In Shikor, Filmmaker Pradipta Bhattacharyya Returns To The Village Where He Had Shot Bakita Byaktigato , Film Companion
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Pradipta Bhattacharyya’s Shikor is a portrait of a village in a moment of transition. But that’s on a surface level. For fans of Bakita Byaktigato, he’s going back to Mohini gram, the place where every visitor magically falls in love. 

It’s something that filmmakers have done time and again, particularly those who operate in the overlapping of real and fiction: to return to their subjects. Kiarostami went on to make a documentary on Sabzian, the proud film buff con-artist at the centre of Close-up, now presenting him unscripted. 

Bhattacharyya does something similar — except the subject happens to be his ancestral village, Tehatta, in the Nadia district of West Bengal. We had seen a fictionalised version of it in Bakita Byaktigato; now we see it for what it is, through the eyes of a filmmaker who places himself in the film yet keeps a distance as he turns the camera on his parents, relatives and acquaintances. 

The scope of his exploration is wide: from the complex relationship between his parents, to the tales of a time when hyenas and tigers would roam the forests surrounding the village. “I was a boy when the last two tigers died,” says a very old man…

The scope of his exploration is wide: from the complex relationship between his parents — she doesn’t like going back to Tehatta, while his father longs to return to meet the remaining of his friends; they live in Behrampore for the most part — to the tales of a time when hyenas and tigers would roam the forests surrounding the village. “I was a boy when the last two tigers died,” says a very old man, seated at an addar thek. After a while, when he realises that he knows the filmmaker’s father, the man is delighted. Bhattacharyya connects them on the phone and films this little reunion. 

In Shikor, Filmmaker Pradipta Bhattacharyya Returns To The Village Where He Had Shot Bakita Byaktigato , Film Companion

A wonderful spirit of community runs through Shikor, that paints a picture of the place through its people. For all that’s changed in Tehatta — the river, once wide and full, a life force to the village, has shrunk; the old houses have given way to new — there’s some that have remained unchanged: foremost of them being its syncretic character, which has been able to resist communal forces trying to make their way. Bhattacharyya has been able to make this film with funds from Films Division, India, and it’s going to have its first public screening at Niranjan Sadan in Kolkata on December 24, as a part of a cultural event called ‘Agriculture is our Culture’ along with musical performances and a painting exhibition.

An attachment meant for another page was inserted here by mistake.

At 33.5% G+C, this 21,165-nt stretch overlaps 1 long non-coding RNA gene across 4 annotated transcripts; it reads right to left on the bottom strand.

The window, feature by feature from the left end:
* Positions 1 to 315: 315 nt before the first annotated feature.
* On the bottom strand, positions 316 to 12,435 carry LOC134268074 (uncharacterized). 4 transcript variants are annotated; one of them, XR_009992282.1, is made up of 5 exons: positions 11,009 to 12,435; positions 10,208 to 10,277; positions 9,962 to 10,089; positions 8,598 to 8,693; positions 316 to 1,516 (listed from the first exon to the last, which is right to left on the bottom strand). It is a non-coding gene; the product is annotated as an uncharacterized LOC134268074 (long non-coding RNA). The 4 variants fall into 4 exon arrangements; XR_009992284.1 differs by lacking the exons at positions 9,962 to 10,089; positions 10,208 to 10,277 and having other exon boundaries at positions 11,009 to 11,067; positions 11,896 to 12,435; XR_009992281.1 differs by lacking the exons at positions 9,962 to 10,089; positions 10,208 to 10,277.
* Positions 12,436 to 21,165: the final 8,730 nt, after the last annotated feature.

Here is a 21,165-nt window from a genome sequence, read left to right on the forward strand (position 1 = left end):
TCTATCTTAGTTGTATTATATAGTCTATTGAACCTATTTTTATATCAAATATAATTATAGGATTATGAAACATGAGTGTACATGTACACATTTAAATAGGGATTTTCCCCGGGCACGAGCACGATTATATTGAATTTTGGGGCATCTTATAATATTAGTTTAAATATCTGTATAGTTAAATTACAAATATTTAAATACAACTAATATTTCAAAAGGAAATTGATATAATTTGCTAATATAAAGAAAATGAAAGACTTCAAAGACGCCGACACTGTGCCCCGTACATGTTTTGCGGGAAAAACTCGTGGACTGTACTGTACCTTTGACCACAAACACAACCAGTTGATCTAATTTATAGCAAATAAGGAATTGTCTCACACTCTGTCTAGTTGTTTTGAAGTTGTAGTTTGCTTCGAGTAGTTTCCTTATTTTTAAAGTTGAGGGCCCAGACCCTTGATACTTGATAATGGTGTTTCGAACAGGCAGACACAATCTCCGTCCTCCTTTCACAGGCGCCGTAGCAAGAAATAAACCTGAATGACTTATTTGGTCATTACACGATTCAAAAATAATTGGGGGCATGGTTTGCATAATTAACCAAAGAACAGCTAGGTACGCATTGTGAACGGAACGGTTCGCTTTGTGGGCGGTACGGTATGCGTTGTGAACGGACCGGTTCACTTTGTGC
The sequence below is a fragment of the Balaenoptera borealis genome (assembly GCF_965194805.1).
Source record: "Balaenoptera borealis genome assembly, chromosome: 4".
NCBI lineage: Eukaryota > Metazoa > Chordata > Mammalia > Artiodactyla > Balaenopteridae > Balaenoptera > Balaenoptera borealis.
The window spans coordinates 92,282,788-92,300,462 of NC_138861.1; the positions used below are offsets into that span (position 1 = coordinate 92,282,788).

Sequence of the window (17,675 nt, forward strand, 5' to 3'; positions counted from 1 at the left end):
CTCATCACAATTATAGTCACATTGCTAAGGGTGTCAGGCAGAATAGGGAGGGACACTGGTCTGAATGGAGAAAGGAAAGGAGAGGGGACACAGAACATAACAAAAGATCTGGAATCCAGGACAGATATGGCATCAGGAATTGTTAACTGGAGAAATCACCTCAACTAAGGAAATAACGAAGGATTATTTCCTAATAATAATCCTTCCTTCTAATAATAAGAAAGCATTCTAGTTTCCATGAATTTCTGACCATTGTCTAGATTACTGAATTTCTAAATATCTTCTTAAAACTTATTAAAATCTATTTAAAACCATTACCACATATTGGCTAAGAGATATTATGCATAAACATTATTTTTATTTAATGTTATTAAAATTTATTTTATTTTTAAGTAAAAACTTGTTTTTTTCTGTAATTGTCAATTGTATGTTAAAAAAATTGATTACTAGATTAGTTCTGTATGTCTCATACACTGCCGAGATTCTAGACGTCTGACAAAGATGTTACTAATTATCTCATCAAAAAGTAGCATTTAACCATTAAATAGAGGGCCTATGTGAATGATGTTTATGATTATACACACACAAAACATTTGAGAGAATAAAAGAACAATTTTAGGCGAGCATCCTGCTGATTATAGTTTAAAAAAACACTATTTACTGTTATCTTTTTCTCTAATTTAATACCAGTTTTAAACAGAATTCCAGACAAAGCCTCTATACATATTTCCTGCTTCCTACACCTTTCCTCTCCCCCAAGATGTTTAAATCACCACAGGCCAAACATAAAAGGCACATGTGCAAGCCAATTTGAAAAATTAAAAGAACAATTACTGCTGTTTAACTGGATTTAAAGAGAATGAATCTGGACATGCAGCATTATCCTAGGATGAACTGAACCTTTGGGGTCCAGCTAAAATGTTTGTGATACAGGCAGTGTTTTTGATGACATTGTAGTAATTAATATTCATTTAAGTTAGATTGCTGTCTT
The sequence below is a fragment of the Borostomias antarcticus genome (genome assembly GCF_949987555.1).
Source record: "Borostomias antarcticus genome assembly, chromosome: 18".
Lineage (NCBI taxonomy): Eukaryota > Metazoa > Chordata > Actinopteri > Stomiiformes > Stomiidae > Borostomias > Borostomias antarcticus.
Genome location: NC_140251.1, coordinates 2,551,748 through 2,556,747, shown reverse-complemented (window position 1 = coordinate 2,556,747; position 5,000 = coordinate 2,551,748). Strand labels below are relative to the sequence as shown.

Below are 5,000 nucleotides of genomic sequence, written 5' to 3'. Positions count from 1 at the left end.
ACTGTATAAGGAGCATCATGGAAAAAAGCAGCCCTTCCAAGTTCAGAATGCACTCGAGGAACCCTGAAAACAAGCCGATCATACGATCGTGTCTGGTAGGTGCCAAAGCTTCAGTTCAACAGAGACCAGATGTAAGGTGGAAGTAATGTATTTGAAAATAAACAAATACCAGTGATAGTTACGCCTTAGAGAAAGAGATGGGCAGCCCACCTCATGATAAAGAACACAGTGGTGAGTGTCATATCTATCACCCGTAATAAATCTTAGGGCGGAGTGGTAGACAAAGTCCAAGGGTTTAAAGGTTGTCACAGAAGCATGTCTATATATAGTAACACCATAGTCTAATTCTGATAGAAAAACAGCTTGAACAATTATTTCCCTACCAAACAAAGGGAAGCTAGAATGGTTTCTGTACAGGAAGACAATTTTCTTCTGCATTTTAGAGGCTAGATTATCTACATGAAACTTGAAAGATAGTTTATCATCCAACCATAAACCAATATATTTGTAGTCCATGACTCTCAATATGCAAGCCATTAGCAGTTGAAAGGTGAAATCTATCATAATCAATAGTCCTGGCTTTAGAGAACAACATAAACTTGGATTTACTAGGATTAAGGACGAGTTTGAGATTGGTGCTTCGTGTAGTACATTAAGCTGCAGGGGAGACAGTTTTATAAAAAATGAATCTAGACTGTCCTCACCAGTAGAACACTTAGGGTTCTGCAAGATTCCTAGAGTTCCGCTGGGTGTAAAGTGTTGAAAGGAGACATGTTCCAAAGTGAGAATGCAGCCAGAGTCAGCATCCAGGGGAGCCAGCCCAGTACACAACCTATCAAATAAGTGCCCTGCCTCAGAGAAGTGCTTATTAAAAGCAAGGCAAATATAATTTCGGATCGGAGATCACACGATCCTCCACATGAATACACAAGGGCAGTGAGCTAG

In a revelatory scene, one of Bhattacharyya’s uncles who appears in the film, a marriage registrar, alludes to him receiving threats that he better doesn’t allow inter-faith marriages; while in another, the additional SP of the village sits and tells him about how it owes its communal harmony to its unique geographical position — the fokirs of Gorbhanga to the North, the land of Chaitanya Mahaprabhu to the West, and Kushtia of Bangladesh to the East, where Lalon, the great Baul saint, hails from —  which makes it ideal for vibrant cultural exchange. 

In Shikor, Filmmaker Pradipta Bhattacharyya Returns To The Village Where He Had Shot Bakita Byaktigato , Film Companion

All through, the fluid camerawork characteristic of Bhattacharyya’s films, and the keen sense of sound design, propels the documentary. In a scene at a verdant green school playground, the camera (Subhadeep Dey) starts behaving like the games the children play, spinning like a top, following them, hop and skip — not in a way that calls attention to itself but by becoming a part of it.

But where Bhattacharyya does something truly unconventional is the way he trains the camera on his own family, which extends to its branches and sub-branches, probing them gently about their subtle casteist history. The final act, so to speak, unfolds in the last two days of the Durga Puja at his uncle’s place. Amid the fun, laughter and reminiscing of their big annual joint family reunion, Bhattacharyya doesn’t shy away from showing the fissures when, in a quiet moment, his aunt laments the loss of the old ties of bonding and describes all this as superficial: “People are complex,” she says. Interpersonal relationships: that’s the deepest collateral damage of this change that the film talks about. 

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